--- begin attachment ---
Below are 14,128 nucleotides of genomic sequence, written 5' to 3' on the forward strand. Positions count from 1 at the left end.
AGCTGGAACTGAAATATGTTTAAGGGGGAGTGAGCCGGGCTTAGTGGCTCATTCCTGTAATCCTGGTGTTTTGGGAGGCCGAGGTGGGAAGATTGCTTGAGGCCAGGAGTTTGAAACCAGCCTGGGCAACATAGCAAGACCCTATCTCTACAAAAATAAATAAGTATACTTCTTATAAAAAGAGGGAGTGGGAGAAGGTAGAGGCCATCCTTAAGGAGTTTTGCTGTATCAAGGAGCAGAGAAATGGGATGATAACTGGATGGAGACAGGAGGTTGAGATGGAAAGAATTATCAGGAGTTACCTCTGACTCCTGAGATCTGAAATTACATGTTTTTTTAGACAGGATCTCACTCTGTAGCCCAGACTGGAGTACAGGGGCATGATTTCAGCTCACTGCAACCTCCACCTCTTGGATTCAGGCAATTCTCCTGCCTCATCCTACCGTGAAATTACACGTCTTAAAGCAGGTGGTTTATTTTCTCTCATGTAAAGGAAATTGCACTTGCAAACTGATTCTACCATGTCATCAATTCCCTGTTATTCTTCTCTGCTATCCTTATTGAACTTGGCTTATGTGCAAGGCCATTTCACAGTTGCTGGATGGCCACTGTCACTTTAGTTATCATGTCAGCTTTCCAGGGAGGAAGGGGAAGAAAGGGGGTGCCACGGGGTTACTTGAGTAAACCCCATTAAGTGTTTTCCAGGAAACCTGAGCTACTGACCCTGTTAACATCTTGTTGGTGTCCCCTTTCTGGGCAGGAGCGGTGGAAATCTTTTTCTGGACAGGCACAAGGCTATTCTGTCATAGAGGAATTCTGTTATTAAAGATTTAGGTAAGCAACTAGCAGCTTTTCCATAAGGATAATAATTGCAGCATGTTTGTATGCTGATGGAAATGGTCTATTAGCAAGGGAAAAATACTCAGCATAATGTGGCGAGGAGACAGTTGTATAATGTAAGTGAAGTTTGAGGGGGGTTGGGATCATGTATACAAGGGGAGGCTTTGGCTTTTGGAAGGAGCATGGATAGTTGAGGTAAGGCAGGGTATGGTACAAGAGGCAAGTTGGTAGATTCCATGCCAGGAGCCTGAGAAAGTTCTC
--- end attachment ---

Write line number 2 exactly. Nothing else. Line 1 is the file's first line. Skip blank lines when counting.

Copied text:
AGCTGGAACTGAAATATGTTTAAGGGGGAGTGAGCCGGGCTTAGTGGCTCATTCCTGTAATCCTGGTGTTTTGGGAGGCCGAGGTGGGAAGATTGCTTGAGGCCAGGAGTTTGAAACCAGCCTGGGCAACATAGCAAGACCCTATCTCTACAAAAATAAATAAGTATACTTCTTATAAAAAGAGGGAGTGGGAGAAGGTAGAGGCCATCCTTAAGGAGTTTTGCTGTATCAAGGAGCAGAGAAATGGGATGATAACTGGATGGAGACAGGAGGTTGAGATGGAAAGAATTATCAGGAGTTACCTCTGACTCCTGAGATCTGAAATTACATGTTTTTTTAGACAGGATCTCACTCTGTAGCCCAGACTGGAGTACAGGGGCATGATTTCAGCTCACTGCAACCTCCACCTCTTGGATTCAGGCAATTCTCCTGCCTCATCCTACCGTGAAATTACACGTCTTAAAGCAGGTGGTTTATTTTCTCTCATGTAAAGGAAATTGCACTTGCAAACTGATTCTACCATGTCATCAATTCCCTGTTATTCTTCTCTGCTATCCTTATTGAACTTGGCTTATGTGCAAGGCCATTTCACAGTTGCTGGATGGCCACTGTCACTTTAGTTATCATGTCAGCTTTCCAGGGAGGAAGGGGAAGAAAGGGGGTGCCACGGGGTTACTTGAGTAAACCCCATTAAGTGTTTTCCAGGAAACCTGAGCTACTGACCCTGTTAACATCTTGTTGGTGTCCCCTTTCTGGGCAGGAGCGGTGGAAATCTTTTTCTGGACAGGCACAAGGCTATTCTGTCATAGAGGAATTCTGTTATTAAAGATTTAGGTAAGCAACTAGCAGCTTTTCCATAAGGATAATAATTGCAGCATGTTTGTATGCTGATGGAAATGGTCTATTAGCAAGGGAAAAATACTCAGCATAATGTGGCGAGGAGACAGTTGTATAATGTAAGTGAAGTTTGAGGGGGGTTGGGATCATGTATACAAGGGGAGGCTTTGGCTTTTGGAAGGAGCATGGATAGTTGAGGTAAGGCAGGGTATGGTACAAGAGGCAAGTTGGTAGATTCCATGCCAGGAGCCTGAGAAAGTTCTC